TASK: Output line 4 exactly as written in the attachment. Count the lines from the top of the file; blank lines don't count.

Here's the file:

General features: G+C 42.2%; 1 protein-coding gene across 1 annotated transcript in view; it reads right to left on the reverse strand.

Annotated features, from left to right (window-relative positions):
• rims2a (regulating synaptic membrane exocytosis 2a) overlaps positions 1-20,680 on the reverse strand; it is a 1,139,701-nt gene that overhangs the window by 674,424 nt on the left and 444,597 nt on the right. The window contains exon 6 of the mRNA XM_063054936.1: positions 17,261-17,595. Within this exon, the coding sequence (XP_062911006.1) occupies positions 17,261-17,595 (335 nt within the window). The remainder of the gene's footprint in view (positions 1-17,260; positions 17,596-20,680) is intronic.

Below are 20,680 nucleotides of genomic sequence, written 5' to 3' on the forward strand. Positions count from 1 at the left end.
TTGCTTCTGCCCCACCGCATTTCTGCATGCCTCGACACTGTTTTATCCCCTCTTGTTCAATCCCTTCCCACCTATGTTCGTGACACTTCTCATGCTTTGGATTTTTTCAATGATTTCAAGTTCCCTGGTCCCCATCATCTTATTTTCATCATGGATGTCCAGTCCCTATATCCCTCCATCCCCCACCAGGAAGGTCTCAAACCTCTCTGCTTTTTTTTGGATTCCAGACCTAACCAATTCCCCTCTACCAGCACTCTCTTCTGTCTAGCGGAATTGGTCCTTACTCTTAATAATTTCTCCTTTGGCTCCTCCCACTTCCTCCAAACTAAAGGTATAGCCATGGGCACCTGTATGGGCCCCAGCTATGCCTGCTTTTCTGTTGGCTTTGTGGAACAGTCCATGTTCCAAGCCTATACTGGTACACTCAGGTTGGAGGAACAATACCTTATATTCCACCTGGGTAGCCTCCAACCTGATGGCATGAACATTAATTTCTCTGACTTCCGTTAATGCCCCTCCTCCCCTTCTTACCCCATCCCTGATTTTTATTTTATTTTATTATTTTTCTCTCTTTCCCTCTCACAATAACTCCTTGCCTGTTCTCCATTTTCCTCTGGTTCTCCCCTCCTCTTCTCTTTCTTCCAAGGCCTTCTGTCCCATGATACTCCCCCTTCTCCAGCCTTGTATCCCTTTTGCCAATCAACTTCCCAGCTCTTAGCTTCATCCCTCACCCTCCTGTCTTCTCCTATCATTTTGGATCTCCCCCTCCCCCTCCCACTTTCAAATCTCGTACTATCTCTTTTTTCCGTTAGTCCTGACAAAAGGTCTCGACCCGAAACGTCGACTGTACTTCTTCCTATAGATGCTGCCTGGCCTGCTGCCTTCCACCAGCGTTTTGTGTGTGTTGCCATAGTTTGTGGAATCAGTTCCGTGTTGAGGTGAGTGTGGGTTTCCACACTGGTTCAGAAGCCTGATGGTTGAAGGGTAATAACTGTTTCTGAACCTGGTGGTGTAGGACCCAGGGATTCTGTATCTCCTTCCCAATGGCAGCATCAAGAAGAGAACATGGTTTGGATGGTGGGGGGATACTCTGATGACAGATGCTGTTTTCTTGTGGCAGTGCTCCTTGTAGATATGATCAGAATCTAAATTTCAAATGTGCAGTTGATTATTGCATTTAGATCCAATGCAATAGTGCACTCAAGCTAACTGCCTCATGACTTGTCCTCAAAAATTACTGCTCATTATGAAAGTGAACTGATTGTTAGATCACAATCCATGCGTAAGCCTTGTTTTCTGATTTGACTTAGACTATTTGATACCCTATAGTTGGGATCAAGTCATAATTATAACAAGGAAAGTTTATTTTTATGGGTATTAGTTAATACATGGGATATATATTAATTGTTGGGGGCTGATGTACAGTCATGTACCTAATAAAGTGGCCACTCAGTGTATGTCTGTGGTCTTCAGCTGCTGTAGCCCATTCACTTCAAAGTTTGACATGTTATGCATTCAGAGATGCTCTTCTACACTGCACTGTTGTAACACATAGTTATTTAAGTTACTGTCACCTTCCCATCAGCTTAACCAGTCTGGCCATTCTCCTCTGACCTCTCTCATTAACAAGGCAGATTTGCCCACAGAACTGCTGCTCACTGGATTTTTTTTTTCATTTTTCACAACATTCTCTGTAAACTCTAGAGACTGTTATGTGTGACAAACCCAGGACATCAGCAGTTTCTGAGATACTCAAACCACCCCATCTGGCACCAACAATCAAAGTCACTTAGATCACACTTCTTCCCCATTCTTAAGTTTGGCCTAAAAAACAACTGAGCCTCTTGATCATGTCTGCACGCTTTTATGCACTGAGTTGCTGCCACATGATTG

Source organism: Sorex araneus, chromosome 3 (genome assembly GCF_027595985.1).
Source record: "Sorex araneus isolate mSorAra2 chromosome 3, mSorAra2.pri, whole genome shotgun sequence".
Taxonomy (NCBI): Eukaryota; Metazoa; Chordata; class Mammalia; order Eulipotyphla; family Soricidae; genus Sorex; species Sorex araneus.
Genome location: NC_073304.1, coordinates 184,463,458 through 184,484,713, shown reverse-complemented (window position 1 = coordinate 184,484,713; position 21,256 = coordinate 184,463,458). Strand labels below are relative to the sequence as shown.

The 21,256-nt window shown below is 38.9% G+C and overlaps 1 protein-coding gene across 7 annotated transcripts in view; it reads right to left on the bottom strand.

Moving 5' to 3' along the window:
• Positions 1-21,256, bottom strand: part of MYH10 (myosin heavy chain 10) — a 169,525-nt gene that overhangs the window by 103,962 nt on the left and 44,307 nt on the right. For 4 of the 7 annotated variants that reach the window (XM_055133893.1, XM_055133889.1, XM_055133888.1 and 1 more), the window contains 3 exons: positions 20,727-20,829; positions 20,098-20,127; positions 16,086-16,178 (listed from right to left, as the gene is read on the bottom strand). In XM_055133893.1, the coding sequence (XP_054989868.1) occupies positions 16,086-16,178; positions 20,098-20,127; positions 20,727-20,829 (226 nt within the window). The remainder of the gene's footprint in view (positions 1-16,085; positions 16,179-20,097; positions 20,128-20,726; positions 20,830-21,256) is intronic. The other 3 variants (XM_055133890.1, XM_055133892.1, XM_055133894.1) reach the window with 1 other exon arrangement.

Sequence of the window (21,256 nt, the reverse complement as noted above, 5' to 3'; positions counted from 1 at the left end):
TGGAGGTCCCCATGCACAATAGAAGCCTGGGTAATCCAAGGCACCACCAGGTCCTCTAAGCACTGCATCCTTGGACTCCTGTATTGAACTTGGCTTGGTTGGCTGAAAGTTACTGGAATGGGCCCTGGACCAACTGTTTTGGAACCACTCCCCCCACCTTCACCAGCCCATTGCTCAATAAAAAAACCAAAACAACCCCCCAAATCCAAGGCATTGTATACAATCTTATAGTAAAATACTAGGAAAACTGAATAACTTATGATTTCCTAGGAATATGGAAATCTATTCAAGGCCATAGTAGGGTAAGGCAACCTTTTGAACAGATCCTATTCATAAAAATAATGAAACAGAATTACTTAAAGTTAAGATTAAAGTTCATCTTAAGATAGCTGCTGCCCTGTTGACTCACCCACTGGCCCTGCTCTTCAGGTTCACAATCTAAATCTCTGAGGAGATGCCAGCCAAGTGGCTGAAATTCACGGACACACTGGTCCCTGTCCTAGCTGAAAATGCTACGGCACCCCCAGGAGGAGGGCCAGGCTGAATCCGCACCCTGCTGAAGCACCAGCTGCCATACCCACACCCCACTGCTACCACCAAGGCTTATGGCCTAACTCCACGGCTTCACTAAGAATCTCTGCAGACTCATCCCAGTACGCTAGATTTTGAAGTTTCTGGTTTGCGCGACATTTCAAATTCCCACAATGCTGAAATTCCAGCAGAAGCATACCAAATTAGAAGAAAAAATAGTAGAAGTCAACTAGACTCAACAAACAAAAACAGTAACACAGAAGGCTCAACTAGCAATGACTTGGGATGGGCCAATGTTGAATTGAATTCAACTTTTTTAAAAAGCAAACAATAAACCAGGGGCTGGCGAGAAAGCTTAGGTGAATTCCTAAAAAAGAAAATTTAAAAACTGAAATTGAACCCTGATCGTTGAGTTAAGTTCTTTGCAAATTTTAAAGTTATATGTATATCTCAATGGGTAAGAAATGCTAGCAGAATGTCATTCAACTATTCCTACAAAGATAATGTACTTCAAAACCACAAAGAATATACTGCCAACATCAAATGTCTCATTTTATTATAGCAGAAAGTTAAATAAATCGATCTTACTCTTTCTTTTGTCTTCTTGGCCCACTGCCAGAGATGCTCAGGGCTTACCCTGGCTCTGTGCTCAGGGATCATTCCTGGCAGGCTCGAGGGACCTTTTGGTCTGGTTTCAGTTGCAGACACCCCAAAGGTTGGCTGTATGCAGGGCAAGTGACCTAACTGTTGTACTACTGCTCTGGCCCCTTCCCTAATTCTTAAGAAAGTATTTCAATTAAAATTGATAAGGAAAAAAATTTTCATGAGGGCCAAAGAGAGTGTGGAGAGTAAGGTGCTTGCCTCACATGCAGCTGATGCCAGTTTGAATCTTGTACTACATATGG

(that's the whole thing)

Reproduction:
Below are 20,680 nucleotides of genomic sequence, written 5' to 3' on the forward strand. Positions count from 1 at the left end.